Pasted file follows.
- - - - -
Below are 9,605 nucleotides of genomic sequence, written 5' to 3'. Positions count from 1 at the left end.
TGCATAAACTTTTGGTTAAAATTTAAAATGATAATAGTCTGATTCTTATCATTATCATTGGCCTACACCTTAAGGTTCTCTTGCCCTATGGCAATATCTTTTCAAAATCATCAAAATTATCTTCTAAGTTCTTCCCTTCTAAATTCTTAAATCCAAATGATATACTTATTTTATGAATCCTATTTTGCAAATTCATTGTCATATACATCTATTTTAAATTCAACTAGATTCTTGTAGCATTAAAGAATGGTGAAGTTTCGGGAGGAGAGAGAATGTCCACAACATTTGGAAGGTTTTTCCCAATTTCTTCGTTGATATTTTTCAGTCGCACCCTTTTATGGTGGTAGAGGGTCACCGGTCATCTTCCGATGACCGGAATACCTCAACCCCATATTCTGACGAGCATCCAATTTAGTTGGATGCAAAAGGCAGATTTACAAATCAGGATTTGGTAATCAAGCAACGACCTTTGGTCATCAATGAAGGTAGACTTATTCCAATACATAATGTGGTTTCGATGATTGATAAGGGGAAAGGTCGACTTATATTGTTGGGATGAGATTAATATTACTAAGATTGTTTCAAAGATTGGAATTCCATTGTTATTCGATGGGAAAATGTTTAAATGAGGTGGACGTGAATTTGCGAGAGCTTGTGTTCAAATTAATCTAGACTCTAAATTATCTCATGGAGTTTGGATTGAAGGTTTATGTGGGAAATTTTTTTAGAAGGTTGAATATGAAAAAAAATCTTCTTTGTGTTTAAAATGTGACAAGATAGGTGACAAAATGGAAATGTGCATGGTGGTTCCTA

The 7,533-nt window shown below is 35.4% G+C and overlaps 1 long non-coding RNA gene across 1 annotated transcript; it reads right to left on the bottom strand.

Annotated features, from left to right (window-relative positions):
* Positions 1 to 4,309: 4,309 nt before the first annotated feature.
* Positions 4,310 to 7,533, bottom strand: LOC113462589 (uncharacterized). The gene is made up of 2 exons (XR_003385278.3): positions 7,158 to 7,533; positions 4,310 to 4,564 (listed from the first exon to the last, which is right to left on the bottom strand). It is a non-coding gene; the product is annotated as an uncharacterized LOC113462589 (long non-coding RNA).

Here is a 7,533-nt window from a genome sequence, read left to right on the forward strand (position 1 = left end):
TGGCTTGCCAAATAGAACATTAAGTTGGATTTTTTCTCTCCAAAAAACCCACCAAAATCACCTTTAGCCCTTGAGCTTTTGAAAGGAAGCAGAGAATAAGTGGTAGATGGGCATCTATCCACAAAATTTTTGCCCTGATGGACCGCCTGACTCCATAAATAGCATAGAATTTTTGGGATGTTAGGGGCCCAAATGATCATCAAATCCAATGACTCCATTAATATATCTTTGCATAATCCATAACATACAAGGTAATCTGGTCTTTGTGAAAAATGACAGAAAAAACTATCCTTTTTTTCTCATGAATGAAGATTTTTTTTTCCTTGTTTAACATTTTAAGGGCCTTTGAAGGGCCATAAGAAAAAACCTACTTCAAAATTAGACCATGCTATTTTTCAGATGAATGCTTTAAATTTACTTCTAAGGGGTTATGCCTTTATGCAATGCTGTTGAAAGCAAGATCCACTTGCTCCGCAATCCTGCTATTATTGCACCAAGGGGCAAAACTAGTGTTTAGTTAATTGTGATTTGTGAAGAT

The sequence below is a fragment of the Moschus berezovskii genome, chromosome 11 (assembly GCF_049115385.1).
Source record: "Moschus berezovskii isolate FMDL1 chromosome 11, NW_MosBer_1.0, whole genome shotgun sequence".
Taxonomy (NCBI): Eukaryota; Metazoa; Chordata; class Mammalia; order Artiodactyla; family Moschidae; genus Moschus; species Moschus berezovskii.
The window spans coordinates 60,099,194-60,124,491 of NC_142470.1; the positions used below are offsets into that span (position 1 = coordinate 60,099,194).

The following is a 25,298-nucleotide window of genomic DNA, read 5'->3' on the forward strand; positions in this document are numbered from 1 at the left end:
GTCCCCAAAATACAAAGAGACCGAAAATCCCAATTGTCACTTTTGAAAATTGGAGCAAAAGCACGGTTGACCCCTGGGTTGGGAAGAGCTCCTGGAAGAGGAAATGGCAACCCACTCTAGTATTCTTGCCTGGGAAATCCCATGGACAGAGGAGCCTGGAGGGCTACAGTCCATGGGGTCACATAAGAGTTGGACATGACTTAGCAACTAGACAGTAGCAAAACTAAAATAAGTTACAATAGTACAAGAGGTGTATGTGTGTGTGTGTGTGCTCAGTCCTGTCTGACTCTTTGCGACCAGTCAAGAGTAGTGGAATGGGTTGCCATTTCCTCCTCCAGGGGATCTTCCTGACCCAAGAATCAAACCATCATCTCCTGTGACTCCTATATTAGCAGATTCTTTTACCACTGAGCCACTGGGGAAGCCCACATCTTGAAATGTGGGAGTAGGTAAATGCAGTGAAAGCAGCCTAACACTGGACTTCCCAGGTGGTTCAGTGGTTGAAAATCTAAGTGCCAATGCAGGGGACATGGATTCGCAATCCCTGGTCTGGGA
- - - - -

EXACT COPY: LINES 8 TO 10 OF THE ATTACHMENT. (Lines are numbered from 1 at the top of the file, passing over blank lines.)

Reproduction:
TGGCTTGCCAAATAGAACATTAAGTTGGATTTTTTCTCTCCAAAAAACCCACCAAAATCACCTTTAGCCCTTGAGCTTTTGAAAGGAAGCAGAGAATAAGTGGTAGATGGGCATCTATCCACAAAATTTTTGCCCTGATGGACCGCCTGACTCCATAAATAGCATAGAATTTTTGGGATGTTAGGGGCCCAAATGATCATCAAATCCAATGACTCCATTAATATATCTTTGCATAATCCATAACATACAAGGTAATCTGGTCTTTGTGAAAAATGACAGAAAAAACTATCCTTTTTTTCTCATGAATGAAGATTTTTTTTTCCTTGTTTAACATTTTAAGGGCCTTTGAAGGGCCATAAGAAAAAACCTACTTCAAAATTAGACCATGCTATTTTTCAGATGAATGCTTTAAATTTACTTCTAAGGGGTTATGCCTTTATGCAATGCTGTTGAAAGCAAGATCCACTTGCTCCGCAATCCTGCTATTATTGCACCAAGGGGCAAAACTAGTGTTTAGTTAATTGTGATTTGTGAAGAT

The sequence below is a fragment of the Moschus berezovskii genome, chromosome 11 (assembly GCF_049115385.1).
Source record: "Moschus berezovskii isolate FMDL1 chromosome 11, NW_MosBer_1.0, whole genome shotgun sequence".